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Part shriveld from thee, than if thou hadst died
Before the coral and the pap were left;
Or e'er some thousand years have past? and that
Is, to eternity compared, a space
Briefer than is the twinkling of an eye
To the heaven's slowest orb. He there, who treads
So leisurely before me, far and wide
Through Tuscany resounded once; and now
Is in Siena scarce with whispers named:
There was he sovereign, when destruction caught
The maddening rage of Florence, in that day
Proud as she now is loathsome. Your renown
Is as the herb, whose hue doth come and go;
And his might withers it, by whom it sprang
Crude from the lap of earth.” I thus to him:
“True are thy sayings: to my heart they breathe
The kindly spirit of meekness, and allay
What tumours rankle there. But who is he,
Of whom thou spakest but now?”—“ This,” he replied,
Is Provenzano. He is here, because
He reach'd with grasp presumptuous, at the sway
Of all Siena. Thus he still hath gone,
Thus goeth never-resting, since he died.
Such is the acquittance render'd back of him,
Who, in the mortal life, too much hath dared.”
I then: “If soul, that to life's verge delays
Repentance, linger in that lower space,
Nor hither mount, (unless good prayers befriend)
Or ever time, long as it lived, be past;
How chanced admittance was vouchsafed to him?"

“When at his glory's topmost height,” said he,
“Respect of dignity all cast aside,
Freely he fix'd him on Siena's plain,
A suitor to redeem his suffering friend,
Who languish'd in the prison-house of Charles;
Nor, for his sake, refused through every vein

• Provenzano Salvani, for the sake of one of his friends who was detained in captivity by Charles I of Sicily, personally supplicated the people of Siena to contribute the

ransom required by the King; and this act of self-abasement atoned for his general ambition. He fell at Vald' Elsa, where the Florentines discomfited the Sienese in June, 1269.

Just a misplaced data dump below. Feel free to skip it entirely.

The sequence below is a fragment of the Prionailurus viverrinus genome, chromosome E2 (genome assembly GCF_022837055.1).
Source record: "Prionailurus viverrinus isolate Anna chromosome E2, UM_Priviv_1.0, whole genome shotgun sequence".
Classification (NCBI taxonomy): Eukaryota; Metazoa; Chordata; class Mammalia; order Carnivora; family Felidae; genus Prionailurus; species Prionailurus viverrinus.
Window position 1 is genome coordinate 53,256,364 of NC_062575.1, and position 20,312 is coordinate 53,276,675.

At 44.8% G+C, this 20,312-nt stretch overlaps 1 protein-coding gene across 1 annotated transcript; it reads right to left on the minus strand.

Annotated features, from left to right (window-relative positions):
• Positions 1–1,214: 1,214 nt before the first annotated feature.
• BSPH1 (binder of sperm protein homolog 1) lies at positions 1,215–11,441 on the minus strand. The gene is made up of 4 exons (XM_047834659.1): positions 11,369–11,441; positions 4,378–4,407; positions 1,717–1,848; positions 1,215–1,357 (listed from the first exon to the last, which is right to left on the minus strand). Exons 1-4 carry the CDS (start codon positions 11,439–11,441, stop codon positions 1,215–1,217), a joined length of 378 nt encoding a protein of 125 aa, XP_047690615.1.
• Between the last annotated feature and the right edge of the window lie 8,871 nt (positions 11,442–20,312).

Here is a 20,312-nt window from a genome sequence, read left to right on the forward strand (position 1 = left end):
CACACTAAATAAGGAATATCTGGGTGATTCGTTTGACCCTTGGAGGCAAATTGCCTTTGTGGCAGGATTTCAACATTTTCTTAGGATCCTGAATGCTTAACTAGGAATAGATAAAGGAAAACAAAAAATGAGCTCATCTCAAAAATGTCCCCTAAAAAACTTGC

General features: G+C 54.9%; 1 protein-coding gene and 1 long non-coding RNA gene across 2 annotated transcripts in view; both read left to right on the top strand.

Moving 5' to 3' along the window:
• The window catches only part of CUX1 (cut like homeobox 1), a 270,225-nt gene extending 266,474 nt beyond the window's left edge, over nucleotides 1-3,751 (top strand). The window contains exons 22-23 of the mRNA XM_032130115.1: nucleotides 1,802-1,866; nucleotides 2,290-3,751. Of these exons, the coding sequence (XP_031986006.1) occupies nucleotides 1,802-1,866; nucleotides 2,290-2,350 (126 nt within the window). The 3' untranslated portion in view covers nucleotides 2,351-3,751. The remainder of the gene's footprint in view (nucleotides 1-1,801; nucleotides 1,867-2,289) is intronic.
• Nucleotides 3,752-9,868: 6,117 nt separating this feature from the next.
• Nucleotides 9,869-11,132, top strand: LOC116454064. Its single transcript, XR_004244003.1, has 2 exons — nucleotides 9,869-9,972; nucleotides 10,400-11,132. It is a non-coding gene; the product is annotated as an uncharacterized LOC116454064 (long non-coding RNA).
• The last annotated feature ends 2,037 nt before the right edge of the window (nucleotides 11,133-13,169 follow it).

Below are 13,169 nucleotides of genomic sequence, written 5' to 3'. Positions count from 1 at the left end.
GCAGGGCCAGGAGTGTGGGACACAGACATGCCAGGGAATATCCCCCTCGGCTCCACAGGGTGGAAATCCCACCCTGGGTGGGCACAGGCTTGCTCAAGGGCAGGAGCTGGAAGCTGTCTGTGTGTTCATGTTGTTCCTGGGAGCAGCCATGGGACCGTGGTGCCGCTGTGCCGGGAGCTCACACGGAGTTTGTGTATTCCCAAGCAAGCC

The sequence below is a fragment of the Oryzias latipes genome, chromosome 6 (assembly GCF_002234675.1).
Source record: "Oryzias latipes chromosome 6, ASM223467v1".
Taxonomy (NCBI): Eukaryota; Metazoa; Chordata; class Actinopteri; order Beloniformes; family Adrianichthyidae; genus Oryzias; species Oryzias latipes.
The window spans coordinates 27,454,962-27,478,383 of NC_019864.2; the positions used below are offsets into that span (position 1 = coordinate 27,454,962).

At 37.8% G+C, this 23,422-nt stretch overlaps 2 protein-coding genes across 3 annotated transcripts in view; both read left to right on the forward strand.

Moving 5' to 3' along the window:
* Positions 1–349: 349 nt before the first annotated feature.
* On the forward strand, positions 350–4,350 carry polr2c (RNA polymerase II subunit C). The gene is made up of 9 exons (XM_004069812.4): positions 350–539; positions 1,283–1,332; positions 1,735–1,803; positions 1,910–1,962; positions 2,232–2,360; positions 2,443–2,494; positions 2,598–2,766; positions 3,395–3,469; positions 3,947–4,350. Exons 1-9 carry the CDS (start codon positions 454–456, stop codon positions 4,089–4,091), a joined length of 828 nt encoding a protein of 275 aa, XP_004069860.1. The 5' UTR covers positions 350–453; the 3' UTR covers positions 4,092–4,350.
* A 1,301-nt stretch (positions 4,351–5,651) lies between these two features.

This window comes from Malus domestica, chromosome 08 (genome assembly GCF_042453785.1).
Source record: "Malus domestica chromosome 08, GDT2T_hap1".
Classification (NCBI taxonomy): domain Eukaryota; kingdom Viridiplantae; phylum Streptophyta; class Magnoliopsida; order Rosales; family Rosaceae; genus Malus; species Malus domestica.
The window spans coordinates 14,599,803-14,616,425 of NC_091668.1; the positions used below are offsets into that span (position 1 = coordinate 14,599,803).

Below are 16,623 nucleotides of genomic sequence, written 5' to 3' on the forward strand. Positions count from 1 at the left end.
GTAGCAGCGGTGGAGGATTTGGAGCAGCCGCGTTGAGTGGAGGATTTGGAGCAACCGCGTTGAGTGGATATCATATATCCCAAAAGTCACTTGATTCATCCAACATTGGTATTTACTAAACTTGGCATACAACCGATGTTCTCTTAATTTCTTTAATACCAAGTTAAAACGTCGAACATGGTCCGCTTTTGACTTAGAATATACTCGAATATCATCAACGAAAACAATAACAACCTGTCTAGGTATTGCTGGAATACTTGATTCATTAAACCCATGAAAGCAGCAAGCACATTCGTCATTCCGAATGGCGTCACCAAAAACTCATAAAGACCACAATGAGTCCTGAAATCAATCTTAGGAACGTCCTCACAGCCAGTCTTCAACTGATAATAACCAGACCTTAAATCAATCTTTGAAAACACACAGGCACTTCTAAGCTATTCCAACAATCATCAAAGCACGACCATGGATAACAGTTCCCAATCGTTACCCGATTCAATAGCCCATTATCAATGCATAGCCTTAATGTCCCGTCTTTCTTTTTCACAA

To tremble. More I will not say; and dark,
I know, my words are; but thy neighbours soon
Shall help thee to a comment on the text.
This is the work, that from these limits freed him.”

CANTO XII

ARGUMENT.-Dante, being desired by Virgil to look down on the ground which they are treading, observes that it is wrought over with imagery exhibiting various instances of pride recorded in history and fable. They leave the first cornice, and are ushered to the next by an angel who points out the way.

ITH equal pace, as oxen in the yoke,
W I, with that laden spirit, journey'd on,
Long as the mild instructor suffer'd me;

But, when he bade me quit him, and proceed,
(For “Here,” said he, “behoves with sail and oars
Each man, as best he may, push on his bark,”)
Upright, as one disposed for speed, I raised
My body, still in thought submissive bow’d.

I now my leader's track not loth pursued;
And each had shown how light we fared along,
When thus he warned me: “Bend thine eyesight down,
For thou, to ease the way, shalt find it good
To ruminate the bed beneath thy feet.”

As, in memorial of the buried, drawn
Upon earth-level tombs, the sculptured form
Of what was once, appears, (at sight whereof
Tears often stream forth, by remembrance waked,
Whose sacred stings the piteous often feel,)
So saw I there, but with more curious skill
Of portraiture o'erwrought, whate'er of space
From forth the mountain stretches. On one part
Him I beheld, above all creatures erst
Created noblest, lightening fall from Heaven:
On the other side, with bolt celestial pierced,
Briareus; cumbering earth he lay, through dint
Of mortal ice-stroke. The Thymbraean god.”

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With Mars, I saw, and Pallas, round their sire,
Arm'd still, and gazing on the giants' limbs
Strewn o'er the ethereal field. Nimrod I saw :
At foot of the stupendous work he stood,
As if bewilder'd, looking on the crowd

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Leagued in his proud attempt on Sennaar's plain.

O Niobe 1 in what a trance of woe
Thee I beheld, upon that highway drawn,
Seven sons on either side thee slain. O Saull

How ghastly didst thou look, on thine own sword

Expiring, in Gilboa, from that hour
Ne'er visited with rain from heaven, or dew.
O fond Arachnel thee I also saw,
Half spider now, in anguish, crawling up
The unfinish’d web thou weaved'st to thy bane.
O Rehoboam here thy shape doth seem
Louring no more defiance; but fear-smote,
With none to chase him, in his chariot whirl’d.
Was shown beside upon the solid floor,
How dear Alcmaeon forced his mother rate